This is not a new thing though: we have seen this in Haiti, in Pakistan, in Chile, Libya and we are starting to see this in the Philippines. And because Internet has not been restored entirely in the country yet, the magnitude of what it is gonna happen in the Philippines is still unknown.

You don’t trust me? Want some examples?

Here you are:

Facebook 1

This messages was posted in Facebook (I added the black lines to cover the information) and then reposted by several people – I counted 64,  but only the re-posts from one account. Which means that I don’t know how many others have reposted it from their accounts. To some of you this may look like heartbreaking (and it is in fact) and you may think that it is very nice for people to share this story so that maybe someone will help this family. The problem that I have with this is that whoever re-posted this did not knew that he was basically saying to whoever has bad intention: “Hey, here there is a young woman with two little kids, and two wounded people with her. Here is her location, and she is scared and alone, with no means to get for help”. This is more or less like to tweet that you have a million dollars in your house and that you are gonna go out for a drink and leave the door open.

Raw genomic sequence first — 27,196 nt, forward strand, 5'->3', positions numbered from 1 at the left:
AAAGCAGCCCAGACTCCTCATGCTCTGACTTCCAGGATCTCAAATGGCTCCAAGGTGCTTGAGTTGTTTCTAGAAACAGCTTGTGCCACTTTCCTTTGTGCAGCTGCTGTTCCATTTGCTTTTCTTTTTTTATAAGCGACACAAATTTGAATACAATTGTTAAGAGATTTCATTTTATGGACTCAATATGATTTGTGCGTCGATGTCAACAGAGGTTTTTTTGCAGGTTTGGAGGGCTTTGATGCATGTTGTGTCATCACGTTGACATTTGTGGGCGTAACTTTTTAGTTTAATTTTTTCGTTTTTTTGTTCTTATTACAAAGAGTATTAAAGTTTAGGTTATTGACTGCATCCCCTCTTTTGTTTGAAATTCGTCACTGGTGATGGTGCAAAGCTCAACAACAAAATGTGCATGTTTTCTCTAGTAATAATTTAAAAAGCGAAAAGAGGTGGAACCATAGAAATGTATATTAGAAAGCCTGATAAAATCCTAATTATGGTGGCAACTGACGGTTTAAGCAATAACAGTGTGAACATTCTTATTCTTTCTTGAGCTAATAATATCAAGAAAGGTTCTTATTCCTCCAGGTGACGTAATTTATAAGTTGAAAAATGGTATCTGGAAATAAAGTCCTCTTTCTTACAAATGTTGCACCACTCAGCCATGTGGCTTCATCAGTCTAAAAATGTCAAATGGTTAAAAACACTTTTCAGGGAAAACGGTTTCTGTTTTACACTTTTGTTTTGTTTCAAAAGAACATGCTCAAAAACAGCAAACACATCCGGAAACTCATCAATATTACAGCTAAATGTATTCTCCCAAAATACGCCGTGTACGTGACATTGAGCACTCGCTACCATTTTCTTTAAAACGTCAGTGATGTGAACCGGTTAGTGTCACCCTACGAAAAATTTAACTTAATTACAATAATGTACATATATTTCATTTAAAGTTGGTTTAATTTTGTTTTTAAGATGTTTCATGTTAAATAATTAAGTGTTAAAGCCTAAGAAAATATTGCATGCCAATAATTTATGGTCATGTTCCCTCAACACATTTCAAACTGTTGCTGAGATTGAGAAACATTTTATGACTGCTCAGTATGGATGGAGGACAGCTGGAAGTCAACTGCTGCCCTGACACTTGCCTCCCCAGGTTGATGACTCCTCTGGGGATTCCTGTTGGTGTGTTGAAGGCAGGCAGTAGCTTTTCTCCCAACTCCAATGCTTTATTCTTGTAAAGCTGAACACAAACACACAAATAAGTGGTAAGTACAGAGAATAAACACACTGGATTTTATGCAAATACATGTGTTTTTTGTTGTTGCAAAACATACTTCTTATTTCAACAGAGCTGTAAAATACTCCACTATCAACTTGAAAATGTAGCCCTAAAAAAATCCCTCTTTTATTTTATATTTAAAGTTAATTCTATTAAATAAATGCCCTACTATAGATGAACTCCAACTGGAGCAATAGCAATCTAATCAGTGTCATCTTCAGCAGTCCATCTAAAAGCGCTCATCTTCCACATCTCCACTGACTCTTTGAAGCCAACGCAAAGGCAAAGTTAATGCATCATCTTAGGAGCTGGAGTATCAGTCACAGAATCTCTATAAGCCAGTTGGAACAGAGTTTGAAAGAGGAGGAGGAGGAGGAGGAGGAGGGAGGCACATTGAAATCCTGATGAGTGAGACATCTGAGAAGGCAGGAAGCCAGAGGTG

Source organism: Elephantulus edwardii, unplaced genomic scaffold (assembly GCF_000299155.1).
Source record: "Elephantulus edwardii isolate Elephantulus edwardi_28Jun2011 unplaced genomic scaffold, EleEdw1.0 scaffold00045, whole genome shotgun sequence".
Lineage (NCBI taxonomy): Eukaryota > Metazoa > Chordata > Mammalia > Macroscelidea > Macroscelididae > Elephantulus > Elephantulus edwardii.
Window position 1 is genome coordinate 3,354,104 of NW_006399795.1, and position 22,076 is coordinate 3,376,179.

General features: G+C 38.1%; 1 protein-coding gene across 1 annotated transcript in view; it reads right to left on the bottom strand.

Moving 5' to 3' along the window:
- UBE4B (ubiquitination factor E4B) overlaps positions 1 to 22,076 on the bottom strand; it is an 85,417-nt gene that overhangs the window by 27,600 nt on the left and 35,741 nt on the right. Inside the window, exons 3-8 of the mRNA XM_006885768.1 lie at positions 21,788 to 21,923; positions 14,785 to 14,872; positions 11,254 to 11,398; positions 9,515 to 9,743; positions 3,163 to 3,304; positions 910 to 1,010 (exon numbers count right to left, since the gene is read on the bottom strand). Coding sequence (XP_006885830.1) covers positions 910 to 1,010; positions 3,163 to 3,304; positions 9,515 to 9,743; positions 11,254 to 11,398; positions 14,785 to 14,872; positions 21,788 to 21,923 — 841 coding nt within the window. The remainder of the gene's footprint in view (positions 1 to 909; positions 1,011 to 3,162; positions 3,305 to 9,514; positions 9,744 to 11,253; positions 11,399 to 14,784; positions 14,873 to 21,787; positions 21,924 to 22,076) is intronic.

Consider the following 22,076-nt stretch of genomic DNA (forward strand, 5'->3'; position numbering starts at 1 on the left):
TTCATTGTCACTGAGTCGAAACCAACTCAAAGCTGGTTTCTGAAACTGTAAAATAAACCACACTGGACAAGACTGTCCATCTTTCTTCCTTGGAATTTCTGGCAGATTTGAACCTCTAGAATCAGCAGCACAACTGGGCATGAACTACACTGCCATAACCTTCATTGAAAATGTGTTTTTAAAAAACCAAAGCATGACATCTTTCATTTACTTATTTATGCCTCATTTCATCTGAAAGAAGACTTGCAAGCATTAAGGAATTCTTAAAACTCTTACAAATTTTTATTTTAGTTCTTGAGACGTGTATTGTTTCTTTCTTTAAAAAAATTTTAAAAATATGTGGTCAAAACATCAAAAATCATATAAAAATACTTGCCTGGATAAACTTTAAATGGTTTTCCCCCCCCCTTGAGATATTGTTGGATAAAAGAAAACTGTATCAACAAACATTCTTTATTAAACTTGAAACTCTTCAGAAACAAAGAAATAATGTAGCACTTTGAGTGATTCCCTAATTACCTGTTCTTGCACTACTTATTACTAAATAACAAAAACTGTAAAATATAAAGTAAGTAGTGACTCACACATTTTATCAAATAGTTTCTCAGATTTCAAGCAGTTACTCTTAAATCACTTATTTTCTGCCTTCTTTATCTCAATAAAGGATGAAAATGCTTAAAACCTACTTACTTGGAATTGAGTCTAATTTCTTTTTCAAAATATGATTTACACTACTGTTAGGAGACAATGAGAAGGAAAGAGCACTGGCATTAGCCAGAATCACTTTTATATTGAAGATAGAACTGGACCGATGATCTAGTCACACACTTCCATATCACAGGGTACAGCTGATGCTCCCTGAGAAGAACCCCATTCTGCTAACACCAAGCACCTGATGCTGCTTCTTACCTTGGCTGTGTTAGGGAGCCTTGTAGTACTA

This second one thought, is even scarier: